It is intriguing, being able to describe periods of my life with more nuance, being able to describe blocks of time in terms of that “time in during freshman year” or that “time as a pledge” or “during the first part of high school” or “in junior high” instead of the simple juxtaposition between “then and now,” more often than not referring to a dichotomous period of time between sophomore and junior years of high school. And does it feel good to move past non-sequitors, operating instead under the hope that accompanies years of experience and carefully triangulated over-analysis of every encounter with the opposite sex ever? Yes. I feel that a lot of my life has been spent seeking to realise the lyrics in The Spill Canvas’ The Night Will Goes as Follows: The August sky will then bare witness/ To a brand new chapter with torn up pages/ When the planets align, I can feel the gates opening/ To my courage /As I proceed to run my fingers through her hair/ And forget everyone who’s jaded, ’cause they don’t matter/ And I don’t care. I assume that I can safely say that the benefit of growing older is the privilege of doing instead of seeking. To adventure until the sun rises or to transcend the bounds of curfews or to stay up for 48 hours straight or to go running at 2am or to watch the sun rise on an administrative building or to consume illicit substances or drink below the legal drinking age or giving very few fucks regarding the extent to which I smell like I’ve been bathed in a bath of whiskey or to regard culture with a sincere regard instead of a forced appreciation. Or to feel really free from dogma and in legitimate control of not only the course of a life but of even a moment.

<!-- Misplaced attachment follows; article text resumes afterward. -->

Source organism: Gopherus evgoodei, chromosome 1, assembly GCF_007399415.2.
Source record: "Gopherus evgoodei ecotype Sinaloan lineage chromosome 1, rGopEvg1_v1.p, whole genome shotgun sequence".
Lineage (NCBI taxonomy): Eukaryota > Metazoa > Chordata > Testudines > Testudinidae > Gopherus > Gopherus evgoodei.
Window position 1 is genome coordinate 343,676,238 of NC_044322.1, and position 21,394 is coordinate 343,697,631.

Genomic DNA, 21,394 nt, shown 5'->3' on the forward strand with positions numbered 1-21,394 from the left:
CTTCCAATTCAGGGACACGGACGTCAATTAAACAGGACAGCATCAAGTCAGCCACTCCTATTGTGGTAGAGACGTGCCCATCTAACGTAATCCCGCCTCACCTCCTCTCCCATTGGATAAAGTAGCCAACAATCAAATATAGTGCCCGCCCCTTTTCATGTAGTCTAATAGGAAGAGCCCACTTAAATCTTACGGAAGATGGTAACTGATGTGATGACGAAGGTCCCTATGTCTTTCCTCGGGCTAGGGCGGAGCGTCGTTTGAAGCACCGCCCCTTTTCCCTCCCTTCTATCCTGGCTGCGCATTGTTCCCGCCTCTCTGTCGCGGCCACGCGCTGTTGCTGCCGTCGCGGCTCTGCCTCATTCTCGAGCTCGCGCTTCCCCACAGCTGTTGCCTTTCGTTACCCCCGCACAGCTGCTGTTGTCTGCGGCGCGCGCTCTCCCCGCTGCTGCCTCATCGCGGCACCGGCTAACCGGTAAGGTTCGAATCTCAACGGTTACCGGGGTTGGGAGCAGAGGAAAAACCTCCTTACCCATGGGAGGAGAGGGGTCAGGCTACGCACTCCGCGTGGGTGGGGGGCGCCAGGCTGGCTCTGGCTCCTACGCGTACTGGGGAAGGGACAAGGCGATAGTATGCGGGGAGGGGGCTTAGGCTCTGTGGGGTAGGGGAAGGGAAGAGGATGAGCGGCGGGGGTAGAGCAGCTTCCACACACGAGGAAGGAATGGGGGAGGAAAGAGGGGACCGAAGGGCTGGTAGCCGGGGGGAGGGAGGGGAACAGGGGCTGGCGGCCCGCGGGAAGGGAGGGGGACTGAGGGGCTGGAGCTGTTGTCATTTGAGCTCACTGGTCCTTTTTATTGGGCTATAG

I once convinced a friend to see a show with me despite having seen many similar to it. And I explained to him that the intention of experiencing the show is in experiencing each other, in the events that came either before or after the show, whether it be in transversing a fence, trespassing on city owned property just to get a better view of the nighttime Los Angeles skyline, not only to see the Los Angeles skyline but to know that I did it with you. In knowing that an irremovable aroma of you has ultimately permeated the mundanity separating another day and a lifelong memory, distinguishing this song, this location, this piece of clothing, this picture or even this habit of re-organizing the structure of every other sentence when writing a blog post such that it inhabits a more active tense-just as you had encouraged I do as you revised my college essays- as an unforgettable remnant of you. And the playlist continues condensing the period between the time I fell for you and the time I sat in the backseat of my friends car and felt helpless and felt that I couldn’t truly influence everything in my life and that some things were out of my power and that I just lost this battle of optimism and was becoming an adult with this empty feeling in his stomach within a matter of minutes. And the playlist nears its end, approaching replay, and instead of thinking “the cycle just repeats itself” as I have commonly done, I embrace the future of this playlist with optimism, the same optimism with which I tried to make a girl fall for me by explaining to her that I don’t believe that theres a such thing as a bad high school dance because whats more important is the connection shared between my date and me. That I have no control over the music that plays or the decorations that adorn the gymnasium and that I ultimately do have control of the capacity I have to make her smile.